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POETRY / The Conflagration / Ann Eleven


Not everyone in the beautiful house 
was on fire

but those of us on fire were discouraged
from talking about it

after long enough of being on fire 
you can talk of nothing else 

at this juncture the dinner parties 
became very awkward

according to everyone who was
not on fire

but for the rest of us things were more
“devastating” or “fatal” 

blistering through the soup course
sloughing ash over coffee

sometimes after dinner 
in the drawing room 

another guest, not on fire, would sidle up
and hiss a whisper 

about our resilience but never pour us
a glass of water

when the revolution came 
we were dreaming of rain 

it had not rained in one hundred 
and thirty two years 

since the beautiful house was built
some of us born on fire had never seen rain

we set fire to the beautiful house
like we never had lived there

[if one can be said to have lived
in a place 

where a vital condition of self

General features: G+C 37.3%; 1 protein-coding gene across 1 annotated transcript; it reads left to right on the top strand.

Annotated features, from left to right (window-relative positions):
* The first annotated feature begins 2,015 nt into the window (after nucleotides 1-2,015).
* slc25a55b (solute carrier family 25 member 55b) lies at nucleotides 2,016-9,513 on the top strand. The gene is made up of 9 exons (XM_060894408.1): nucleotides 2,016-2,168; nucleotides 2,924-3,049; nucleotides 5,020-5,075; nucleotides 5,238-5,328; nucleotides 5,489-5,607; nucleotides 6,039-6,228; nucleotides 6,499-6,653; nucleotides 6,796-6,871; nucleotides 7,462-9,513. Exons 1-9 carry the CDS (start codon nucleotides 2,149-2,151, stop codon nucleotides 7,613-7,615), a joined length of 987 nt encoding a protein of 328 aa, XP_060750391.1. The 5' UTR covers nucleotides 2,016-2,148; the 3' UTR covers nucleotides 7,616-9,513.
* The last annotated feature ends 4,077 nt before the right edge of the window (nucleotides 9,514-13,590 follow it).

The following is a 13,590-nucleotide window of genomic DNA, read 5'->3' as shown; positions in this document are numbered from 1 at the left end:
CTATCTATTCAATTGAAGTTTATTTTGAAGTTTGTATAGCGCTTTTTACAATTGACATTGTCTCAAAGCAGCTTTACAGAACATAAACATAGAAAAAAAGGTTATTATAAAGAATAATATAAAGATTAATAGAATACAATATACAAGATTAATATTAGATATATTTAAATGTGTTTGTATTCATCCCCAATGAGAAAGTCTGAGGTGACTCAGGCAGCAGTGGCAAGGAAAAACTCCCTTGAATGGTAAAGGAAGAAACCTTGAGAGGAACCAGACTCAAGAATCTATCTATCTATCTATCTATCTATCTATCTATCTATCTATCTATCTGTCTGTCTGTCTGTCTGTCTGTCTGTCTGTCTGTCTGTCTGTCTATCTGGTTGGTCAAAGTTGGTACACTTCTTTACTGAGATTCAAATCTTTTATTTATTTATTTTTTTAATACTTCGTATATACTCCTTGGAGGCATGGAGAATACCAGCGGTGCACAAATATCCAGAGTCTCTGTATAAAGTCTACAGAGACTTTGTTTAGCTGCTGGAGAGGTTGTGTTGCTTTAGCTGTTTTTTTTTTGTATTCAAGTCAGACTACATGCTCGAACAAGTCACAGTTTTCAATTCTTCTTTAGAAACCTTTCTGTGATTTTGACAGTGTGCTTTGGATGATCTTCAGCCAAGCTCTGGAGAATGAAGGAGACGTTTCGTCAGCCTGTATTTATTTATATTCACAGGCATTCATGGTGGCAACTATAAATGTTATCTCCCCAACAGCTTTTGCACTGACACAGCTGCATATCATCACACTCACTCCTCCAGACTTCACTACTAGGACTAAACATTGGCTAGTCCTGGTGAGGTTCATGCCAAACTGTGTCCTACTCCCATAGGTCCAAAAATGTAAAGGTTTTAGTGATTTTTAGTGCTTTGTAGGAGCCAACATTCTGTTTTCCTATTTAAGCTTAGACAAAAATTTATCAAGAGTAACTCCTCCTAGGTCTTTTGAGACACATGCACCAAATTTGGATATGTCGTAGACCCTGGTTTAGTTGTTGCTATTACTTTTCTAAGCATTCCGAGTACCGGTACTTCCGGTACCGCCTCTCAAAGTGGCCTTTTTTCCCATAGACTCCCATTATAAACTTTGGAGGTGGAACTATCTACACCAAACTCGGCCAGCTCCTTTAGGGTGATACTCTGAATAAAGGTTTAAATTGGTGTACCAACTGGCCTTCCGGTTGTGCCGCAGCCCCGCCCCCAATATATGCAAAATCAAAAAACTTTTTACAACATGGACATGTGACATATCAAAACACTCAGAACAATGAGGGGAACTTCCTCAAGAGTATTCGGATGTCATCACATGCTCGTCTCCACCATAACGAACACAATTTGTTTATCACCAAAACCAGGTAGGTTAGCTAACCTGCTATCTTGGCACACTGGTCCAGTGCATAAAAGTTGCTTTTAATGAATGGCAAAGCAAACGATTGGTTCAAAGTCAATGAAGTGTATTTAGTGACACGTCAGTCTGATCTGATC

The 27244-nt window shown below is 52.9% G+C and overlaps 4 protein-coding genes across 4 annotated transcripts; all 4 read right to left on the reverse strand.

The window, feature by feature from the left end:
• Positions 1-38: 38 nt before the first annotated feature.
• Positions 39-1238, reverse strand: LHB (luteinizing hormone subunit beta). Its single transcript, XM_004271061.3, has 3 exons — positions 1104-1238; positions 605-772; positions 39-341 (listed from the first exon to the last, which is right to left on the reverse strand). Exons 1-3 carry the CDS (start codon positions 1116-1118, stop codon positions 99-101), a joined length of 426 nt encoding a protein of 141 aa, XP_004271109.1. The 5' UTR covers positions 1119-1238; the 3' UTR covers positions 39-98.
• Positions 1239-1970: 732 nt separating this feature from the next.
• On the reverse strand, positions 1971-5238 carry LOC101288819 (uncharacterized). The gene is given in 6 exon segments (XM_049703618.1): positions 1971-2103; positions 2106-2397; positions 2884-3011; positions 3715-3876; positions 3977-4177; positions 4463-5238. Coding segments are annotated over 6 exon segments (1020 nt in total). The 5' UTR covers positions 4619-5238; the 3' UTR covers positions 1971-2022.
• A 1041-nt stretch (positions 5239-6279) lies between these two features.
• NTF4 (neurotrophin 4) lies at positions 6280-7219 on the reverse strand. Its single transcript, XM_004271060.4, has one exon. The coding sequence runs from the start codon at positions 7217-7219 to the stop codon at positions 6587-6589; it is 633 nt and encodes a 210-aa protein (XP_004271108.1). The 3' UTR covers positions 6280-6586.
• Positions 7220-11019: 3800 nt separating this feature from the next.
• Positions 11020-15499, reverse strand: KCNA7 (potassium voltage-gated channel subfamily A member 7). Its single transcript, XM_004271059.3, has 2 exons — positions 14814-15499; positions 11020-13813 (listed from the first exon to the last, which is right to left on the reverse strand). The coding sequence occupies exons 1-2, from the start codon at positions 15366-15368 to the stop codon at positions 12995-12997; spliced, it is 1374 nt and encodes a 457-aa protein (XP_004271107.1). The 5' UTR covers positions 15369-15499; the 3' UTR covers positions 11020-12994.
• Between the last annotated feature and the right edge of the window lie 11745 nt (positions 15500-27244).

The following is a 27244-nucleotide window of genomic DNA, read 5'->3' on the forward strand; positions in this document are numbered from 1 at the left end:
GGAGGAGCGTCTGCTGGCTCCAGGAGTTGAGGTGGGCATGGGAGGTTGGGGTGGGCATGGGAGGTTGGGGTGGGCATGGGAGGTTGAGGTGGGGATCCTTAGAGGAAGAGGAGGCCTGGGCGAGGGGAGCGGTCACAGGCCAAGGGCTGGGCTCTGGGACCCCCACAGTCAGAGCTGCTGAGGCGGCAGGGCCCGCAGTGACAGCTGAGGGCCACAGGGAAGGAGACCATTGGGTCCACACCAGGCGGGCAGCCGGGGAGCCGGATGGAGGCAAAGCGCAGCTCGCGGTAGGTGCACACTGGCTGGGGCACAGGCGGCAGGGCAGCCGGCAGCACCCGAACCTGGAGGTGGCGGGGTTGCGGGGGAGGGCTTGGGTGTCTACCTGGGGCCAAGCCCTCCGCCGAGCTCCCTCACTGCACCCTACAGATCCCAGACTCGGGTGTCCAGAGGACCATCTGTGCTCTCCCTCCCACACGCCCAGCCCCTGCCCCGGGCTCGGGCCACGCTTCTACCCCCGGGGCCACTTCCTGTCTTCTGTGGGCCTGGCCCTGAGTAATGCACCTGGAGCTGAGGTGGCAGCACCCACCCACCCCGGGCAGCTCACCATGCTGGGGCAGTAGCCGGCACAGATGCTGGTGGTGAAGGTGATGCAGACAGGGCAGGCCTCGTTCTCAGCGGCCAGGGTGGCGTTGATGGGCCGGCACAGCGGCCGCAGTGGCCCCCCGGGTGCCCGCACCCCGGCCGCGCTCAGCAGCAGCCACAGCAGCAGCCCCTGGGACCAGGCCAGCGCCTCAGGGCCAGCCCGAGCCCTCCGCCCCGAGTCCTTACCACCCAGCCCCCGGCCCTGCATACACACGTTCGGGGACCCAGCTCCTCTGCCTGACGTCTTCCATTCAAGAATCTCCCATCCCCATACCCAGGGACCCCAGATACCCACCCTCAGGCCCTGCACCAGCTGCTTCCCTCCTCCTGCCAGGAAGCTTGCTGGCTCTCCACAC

can never be mentioned]

it was just a matter of standing 
too close to the curtains

or leaning against dry timbers 
which was easy 

as those not on fire got nervous 
if we were too close 

to their conversations. the room 
went up in flames 

they had to evacuate 
we remained,  

the pillar of flame ascended 
almost to heaven

as storm clouds gathered. it was rain 
that put out the blaze

it was no one who sat with us 
at dinner 

no one in the beautiful house
with their sinks and wells and cisterns 

their ewers and basins and water piped in 
from under the mountains 

now it's no one’s beautiful house 
so perhaps that answers the question 

of whose: no one’s. no longer a house.
and the fields are greening.

Ann Eleven is a queer non-binary writer and librarian. She lives in Chicago and tweets @junkyardattic.